Georgia’s unemployment rate drops significantly to 7.2 percent in November
The Georgia Department of Labor announced today that Georgia’s seasonally adjusted unemployment rate for November was 7.2 percent. This is a significant drop from the previously released preliminary rate of 7.7 percent in October, which has been revised to 7.6 percent. The rate in November of last year was also 7.6 percent.
“This is the largest monthly rate decrease we have seen in Georgia going all the way back to 1976,” said State Labor Commissioner Mark Butler. “Our rate continues to trend downward as our state’s employers create new jobs and lay off fewer workers. In fact, we had more jobs in November than we’ve had since the beginning of the Great Recession, and our November-to-November job growth was the largest in nine years.”
Employers added 23,400 new jobs in November, pushing the total to 4,192,600, up 0.6 percent from 4,169,200 in October. This is the most jobs in Georgia since December 2007 when there were 4,202,100. Most of the growth came in trade, transportation and warehousing, which gained 16,000 jobs primarily because of holiday hiring. Other sectors showing job gains are local government, 5,100; leisure and hospitality and financial services, 1,600 each; manufacturing, 1,100; education and health services, 1,000; personal and laundry services, 1,000; and information services, 500.
Georgia has added 98,800 jobs since November of last year, up from 4,093,800, a 2.4 percent growth rate. This was the largest over-the-year job growth since November 2005 when 108,900 jobs were created. Private industry accounted for 96 percent of the growth with 95,000 new jobs. The over-the-year job gains were in trade, transportation and warehousing, 29,100; professional and business services, 26,900; leisure and hospitality, 17,500; manufacturing, 7,800; education and health services, 5,800; government, 3,800; construction, 3,200; information services, 3,100; and financial services, 1,100.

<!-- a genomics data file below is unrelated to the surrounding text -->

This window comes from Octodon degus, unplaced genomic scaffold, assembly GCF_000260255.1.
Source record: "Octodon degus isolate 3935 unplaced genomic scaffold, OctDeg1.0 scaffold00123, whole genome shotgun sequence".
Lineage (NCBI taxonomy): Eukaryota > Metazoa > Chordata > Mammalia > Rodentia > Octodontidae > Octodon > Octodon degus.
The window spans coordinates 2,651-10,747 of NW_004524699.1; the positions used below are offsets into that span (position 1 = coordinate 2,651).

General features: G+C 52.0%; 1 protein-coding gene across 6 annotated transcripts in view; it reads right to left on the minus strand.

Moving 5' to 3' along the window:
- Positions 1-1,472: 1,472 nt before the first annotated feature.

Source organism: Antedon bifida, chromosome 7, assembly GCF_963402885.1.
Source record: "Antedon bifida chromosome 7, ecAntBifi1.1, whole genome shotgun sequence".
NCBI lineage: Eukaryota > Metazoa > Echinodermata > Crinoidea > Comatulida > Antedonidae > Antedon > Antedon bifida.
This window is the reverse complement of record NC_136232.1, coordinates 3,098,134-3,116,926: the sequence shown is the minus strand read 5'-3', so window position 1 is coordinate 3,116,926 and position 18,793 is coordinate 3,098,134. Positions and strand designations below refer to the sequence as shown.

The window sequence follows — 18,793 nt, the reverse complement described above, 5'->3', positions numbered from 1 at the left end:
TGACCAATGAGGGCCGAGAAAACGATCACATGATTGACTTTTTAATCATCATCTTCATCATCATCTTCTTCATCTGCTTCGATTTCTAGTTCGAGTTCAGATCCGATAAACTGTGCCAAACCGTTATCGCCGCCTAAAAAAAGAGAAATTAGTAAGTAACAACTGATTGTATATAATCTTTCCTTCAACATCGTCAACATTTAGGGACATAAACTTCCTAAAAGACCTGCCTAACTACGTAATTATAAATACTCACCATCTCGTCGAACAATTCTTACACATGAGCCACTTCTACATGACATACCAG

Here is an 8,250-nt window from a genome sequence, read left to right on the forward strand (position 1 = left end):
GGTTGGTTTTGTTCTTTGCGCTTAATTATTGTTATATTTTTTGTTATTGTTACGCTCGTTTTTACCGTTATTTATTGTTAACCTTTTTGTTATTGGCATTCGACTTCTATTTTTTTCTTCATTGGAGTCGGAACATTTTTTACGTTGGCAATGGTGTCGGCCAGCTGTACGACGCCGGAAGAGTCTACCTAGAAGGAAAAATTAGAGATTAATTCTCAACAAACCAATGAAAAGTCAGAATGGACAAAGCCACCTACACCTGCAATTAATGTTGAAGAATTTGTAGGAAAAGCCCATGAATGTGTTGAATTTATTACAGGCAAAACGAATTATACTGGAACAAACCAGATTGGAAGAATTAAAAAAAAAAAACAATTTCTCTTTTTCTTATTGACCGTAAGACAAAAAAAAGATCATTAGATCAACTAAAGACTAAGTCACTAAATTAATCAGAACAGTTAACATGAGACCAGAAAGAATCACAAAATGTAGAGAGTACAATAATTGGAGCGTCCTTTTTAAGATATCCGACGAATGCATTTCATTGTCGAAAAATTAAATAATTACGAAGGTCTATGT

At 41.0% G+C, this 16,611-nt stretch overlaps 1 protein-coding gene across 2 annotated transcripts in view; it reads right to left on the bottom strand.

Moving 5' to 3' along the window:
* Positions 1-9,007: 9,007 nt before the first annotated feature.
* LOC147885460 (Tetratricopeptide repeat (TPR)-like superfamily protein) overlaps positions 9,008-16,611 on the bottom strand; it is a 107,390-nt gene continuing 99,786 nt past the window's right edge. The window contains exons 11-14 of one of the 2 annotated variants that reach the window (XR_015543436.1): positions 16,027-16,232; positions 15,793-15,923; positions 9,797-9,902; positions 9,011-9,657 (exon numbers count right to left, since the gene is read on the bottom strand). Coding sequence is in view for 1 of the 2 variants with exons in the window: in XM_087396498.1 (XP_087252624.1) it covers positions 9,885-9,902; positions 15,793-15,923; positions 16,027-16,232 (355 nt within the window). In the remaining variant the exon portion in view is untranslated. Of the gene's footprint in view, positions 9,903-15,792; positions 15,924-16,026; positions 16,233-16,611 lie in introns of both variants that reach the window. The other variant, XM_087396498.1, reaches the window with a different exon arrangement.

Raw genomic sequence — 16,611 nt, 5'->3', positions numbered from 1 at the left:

“In addition to strong job growth that has made Georgia a leading state in job creation for several months, we saw our total number of initial claims for unemployment insurance in November fall to the lowest point in more than 14 years,” said Butler.
There were 28,465 new claims for unemployment insurance (UI) filed in November, the fewest since June 2000 when there were 27,538 claims. The number of claims was down by 4,434, or 13.5 percent, from 32,899 filed in October. The claims were down in manufacturing, trade, transportation and warehousing, administrative and support services, health care and social assistance, and accommodations and food services.
Also, over the year, initial claims were down by 15.7 percent. There were 5,316 fewer claims filed than the 33,781 in November 2013. The over-the-year declines were in the same types of industries as the monthly declines.